If the dressage warmup was chaos, the jumping warmup was a legitimate hot mess. Horses rearing, spinning, passing on the left, jumping the warmup fence backwards… Seriously- who were these yahoos? But again Jack proved his worth and handled it well, though felt like he needed a wake up call for the most part, and I needed to remember not to lean through turns and think about going on the back side of the fence so we didn’t land in a heap.

Our stadium course

Our actual stadium round was nothing like our warmup. The number of brightly colored sticks in one place was sensory overload for poor Jack, and he bounced off the fences spooking as we made our way to fence 1. We got some less than great spots, including a moment where I thought I was going to actually land on his neck, but thanks to the yellow beastie’s ability and a get er’ done mentality we got around double clear and moved up to 3rd.

Tomorrow’s recap: XC!



Dressage Recap: A Lesson, A Blogger Meetup, and a Saddle Fitting

Since buying Jack in June, his body has changed a ton- homeboy has never been in a program quite like this one and he suddenly has muscle in places he never did before. So even though I had my saddles fitted to him in the summer, his back and demeanor was telling me that the saddles no longer were a good fit. Cue 2 saddle fittings (and crying into my empty wallet) and we are starting to see signs of a happier, looser version of Jack.

During the second fitting, Tracy of The Printable Pony swung by while they were in town and met the giant banana beast and listen to me complain about Jack’s not-so-rude rudeness (aka his shoving habits). It was so great to meet her and her sweet husband, and all the photos in today’s post are thanks to her! (Yay new media- thanks Tracy!)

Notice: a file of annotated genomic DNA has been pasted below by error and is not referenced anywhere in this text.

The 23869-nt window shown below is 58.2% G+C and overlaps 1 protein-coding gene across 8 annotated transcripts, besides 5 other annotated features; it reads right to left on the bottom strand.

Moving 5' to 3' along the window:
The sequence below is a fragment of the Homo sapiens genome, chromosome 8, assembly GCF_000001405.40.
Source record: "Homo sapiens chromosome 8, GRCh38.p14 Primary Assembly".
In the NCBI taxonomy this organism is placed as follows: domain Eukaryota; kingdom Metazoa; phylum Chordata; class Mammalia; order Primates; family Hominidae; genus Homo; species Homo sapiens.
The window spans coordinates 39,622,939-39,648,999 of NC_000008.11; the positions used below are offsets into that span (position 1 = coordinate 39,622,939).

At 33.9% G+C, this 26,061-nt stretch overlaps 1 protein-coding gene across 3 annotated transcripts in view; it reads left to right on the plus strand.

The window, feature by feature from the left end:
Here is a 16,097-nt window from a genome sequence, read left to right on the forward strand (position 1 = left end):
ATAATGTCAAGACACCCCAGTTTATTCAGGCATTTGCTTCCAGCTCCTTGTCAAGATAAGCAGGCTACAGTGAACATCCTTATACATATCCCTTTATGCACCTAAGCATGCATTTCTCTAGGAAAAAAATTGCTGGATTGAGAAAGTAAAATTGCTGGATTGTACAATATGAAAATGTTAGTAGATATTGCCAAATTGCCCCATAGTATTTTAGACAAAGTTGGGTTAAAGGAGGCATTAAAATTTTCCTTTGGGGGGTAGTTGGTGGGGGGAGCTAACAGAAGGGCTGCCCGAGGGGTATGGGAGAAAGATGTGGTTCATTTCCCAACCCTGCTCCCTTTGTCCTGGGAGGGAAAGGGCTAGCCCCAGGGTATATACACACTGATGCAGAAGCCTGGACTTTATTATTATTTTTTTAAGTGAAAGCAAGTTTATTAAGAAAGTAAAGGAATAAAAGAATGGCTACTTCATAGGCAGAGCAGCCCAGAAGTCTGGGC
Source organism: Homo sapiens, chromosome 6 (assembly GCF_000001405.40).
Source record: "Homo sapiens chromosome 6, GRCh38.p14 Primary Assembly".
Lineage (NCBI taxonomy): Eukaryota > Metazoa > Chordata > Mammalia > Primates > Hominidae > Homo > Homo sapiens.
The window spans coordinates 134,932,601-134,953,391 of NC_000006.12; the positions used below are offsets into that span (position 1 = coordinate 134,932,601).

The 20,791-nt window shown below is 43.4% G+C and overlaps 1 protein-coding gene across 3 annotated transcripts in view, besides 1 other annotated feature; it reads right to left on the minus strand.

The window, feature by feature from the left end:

Blogger meetuppppp

After weeks of not having a proper dressage lesson due to my Fair Hill and photography commitments, I finally got one in last night. The trainer rode Jack first to feel him in his “new” (read: not new) saddle, which sits up so much better than before. Jack is so much more relaxed than he’s ever been, even with a dropping temperature and riding in the spooky indoor. She commented on how much more rideable the canter is getting (thank goodness- that was such a hot mess before) and how he’s more reliably pushing to the bit, even if sometimes it means that he gets heavy in the hand. We’re fine with that, since he’s still finding his balance – all things in good time, especially with dressage!

I’m learning not to brace my legs in the saddle (this applies to both my jumping and dressage position) and engage my core and lower back- a constant struggle for me. And Jack is learning not to use his neck/giant shoulders to transition from walk to trot. As simple as a walk/trot transition is, doing it correctly is probably the most difficult thing we are working on, and a large part of our lesson was focusing on this one aspect.

There was plenty else to work on though, and so as not to bore everyone to tears, here’s the short version:

  • Get him in both reins before going down centerline to stop him bouncing off my L/R aids
  • Prepare early (earlier than I think) for centerline as he still doesn’t feel at home on that line
  • Use outside rein/core/lower back when he goes hollow- next two steps will likely be ugly but then he will soften
  • Keep walk small but active for trot transition
  • Don’t overbend to the right, keep thinking about having the neck come straight out of his withers
  • To the left, think about riding a hexagon instead of a circle to bring his shoulders around (not lean on R shoulder)

Banana Boat

Dressage is hard, folks, and we’re still getting those all-important foundational elements cemented. Once they are there I have the feeling we will start doing all the fun stuff. But for now, getting the basics- including saddle fit- will make for a happier, more correct horse with hopefully a long career ahead of him.